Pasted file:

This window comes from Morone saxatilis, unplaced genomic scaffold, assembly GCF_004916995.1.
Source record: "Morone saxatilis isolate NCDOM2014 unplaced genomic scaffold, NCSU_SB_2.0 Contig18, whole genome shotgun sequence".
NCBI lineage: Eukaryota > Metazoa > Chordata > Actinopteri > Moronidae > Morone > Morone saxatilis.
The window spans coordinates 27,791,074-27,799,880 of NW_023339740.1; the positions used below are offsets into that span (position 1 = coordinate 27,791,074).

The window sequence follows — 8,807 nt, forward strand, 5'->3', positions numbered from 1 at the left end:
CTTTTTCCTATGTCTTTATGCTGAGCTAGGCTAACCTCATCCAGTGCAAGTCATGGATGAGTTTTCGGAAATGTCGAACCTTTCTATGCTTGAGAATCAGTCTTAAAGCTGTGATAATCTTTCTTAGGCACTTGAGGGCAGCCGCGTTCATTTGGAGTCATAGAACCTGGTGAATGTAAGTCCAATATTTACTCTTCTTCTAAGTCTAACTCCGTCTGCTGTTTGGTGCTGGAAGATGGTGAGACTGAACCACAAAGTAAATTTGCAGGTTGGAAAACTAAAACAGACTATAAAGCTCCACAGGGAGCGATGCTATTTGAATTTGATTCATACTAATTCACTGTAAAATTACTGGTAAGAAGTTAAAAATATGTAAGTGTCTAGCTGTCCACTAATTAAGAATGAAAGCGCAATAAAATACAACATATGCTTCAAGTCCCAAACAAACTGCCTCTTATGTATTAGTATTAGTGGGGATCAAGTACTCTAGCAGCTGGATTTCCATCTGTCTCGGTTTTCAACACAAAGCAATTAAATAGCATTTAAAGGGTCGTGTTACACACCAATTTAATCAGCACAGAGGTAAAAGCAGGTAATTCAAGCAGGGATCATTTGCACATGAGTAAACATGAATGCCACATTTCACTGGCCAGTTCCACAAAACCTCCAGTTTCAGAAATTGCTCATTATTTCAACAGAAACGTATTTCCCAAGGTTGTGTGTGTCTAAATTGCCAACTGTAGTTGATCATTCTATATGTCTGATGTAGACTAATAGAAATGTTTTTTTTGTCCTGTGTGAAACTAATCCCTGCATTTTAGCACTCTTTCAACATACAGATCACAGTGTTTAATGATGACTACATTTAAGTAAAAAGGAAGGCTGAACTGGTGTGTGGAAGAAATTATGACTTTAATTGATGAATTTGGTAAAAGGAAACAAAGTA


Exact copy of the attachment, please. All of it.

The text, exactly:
This window comes from Morone saxatilis, unplaced genomic scaffold, assembly GCF_004916995.1.
Source record: "Morone saxatilis isolate NCDOM2014 unplaced genomic scaffold, NCSU_SB_2.0 Contig18, whole genome shotgun sequence".
NCBI lineage: Eukaryota > Metazoa > Chordata > Actinopteri > Moronidae > Morone > Morone saxatilis.
The window spans coordinates 27,791,074-27,799,880 of NW_023339740.1; the positions used below are offsets into that span (position 1 = coordinate 27,791,074).

The window sequence follows — 8,807 nt, forward strand, 5'->3', positions numbered from 1 at the left end:
CTTTTTCCTATGTCTTTATGCTGAGCTAGGCTAACCTCATCCAGTGCAAGTCATGGATGAGTTTTCGGAAATGTCGAACCTTTCTATGCTTGAGAATCAGTCTTAAAGCTGTGATAATCTTTCTTAGGCACTTGAGGGCAGCCGCGTTCATTTGGAGTCATAGAACCTGGTGAATGTAAGTCCAATATTTACTCTTCTTCTAAGTCTAACTCCGTCTGCTGTTTGGTGCTGGAAGATGGTGAGACTGAACCACAAAGTAAATTTGCAGGTTGGAAAACTAAAACAGACTATAAAGCTCCACAGGGAGCGATGCTATTTGAATTTGATTCATACTAATTCACTGTAAAATTACTGGTAAGAAGTTAAAAATATGTAAGTGTCTAGCTGTCCACTAATTAAGAATGAAAGCGCAATAAAATACAACATATGCTTCAAGTCCCAAACAAACTGCCTCTTATGTATTAGTATTAGTGGGGATCAAGTACTCTAGCAGCTGGATTTCCATCTGTCTCGGTTTTCAACACAAAGCAATTAAATAGCATTTAAAGGGTCGTGTTACACACCAATTTAATCAGCACAGAGGTAAAAGCAGGTAATTCAAGCAGGGATCATTTGCACATGAGTAAACATGAATGCCACATTTCACTGGCCAGTTCCACAAAACCTCCAGTTTCAGAAATTGCTCATTATTTCAACAGAAACGTATTTCCCAAGGTTGTGTGTGTCTAAATTGCCAACTGTAGTTGATCATTCTATATGTCTGATGTAGACTAATAGAAATGTTTTTTTTGTCCTGTGTGAAACTAATCCCTGCATTTTAGCACTCTTTCAACATACAGATCACAGTGTTTAATGATGACTACATTTAAGTAAAAAGGAAGGCTGAACTGGTGTGTGGAAGAAATTATGACTTTAATTGATGAATTTGGTAAAAGGAAACAAAGTA